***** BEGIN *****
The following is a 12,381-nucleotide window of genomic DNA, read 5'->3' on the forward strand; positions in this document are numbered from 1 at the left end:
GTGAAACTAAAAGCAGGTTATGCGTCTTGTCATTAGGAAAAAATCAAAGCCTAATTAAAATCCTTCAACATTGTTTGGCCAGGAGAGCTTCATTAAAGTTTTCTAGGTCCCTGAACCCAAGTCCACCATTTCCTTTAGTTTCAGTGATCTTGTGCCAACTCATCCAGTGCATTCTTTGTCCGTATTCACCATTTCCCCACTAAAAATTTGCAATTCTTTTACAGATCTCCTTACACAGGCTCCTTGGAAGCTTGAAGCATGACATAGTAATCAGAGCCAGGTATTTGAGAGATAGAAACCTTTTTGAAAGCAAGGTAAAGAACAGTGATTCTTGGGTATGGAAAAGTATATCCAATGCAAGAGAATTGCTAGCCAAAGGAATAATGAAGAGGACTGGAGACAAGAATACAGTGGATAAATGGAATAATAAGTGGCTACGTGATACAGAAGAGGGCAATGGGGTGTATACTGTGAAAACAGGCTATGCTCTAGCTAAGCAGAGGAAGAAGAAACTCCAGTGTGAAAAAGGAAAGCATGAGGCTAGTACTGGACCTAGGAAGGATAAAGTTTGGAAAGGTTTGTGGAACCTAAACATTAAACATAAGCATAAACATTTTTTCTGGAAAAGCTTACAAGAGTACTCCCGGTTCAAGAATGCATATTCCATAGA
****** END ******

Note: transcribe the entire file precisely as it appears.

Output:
The following is a 12,381-nucleotide window of genomic DNA, read 5'->3' on the forward strand; positions in this document are numbered from 1 at the left end:
GTGAAACTAAAAGCAGGTTATGCGTCTTGTCATTAGGAAAAAATCAAAGCCTAATTAAAATCCTTCAACATTGTTTGGCCAGGAGAGCTTCATTAAAGTTTTCTAGGTCCCTGAACCCAAGTCCACCATTTCCTTTAGTTTCAGTGATCTTGTGCCAACTCATCCAGTGCATTCTTTGTCCGTATTCACCATTTCCCCACTAAAAATTTGCAATTCTTTTACAGATCTCCTTACACAGGCTCCTTGGAAGCTTGAAGCATGACATAGTAATCAGAGCCAGGTATTTGAGAGATAGAAACCTTTTTGAAAGCAAGGTAAAGAACAGTGATTCTTGGGTATGGAAAAGTATATCCAATGCAAGAGAATTGCTAGCCAAAGGAATAATGAAGAGGACTGGAGACAAGAATACAGTGGATAAATGGAATAATAAGTGGCTACGTGATACAGAAGAGGGCAATGGGGTGTATACTGTGAAAACAGGCTATGCTCTAGCTAAGCAGAGGAAGAAGAAACTCCAGTGTGAAAAAGGAAAGCATGAGGCTAGTACTGGACCTAGGAAGGATAAAGTTTGGAAAGGTTTGTGGAACCTAAACATTAAACATAAGCATAAACATTTTTTCTGGAAAAGCTTACAAGAGTACTCCCGGTTCAAGAATGCATATTCCATAGA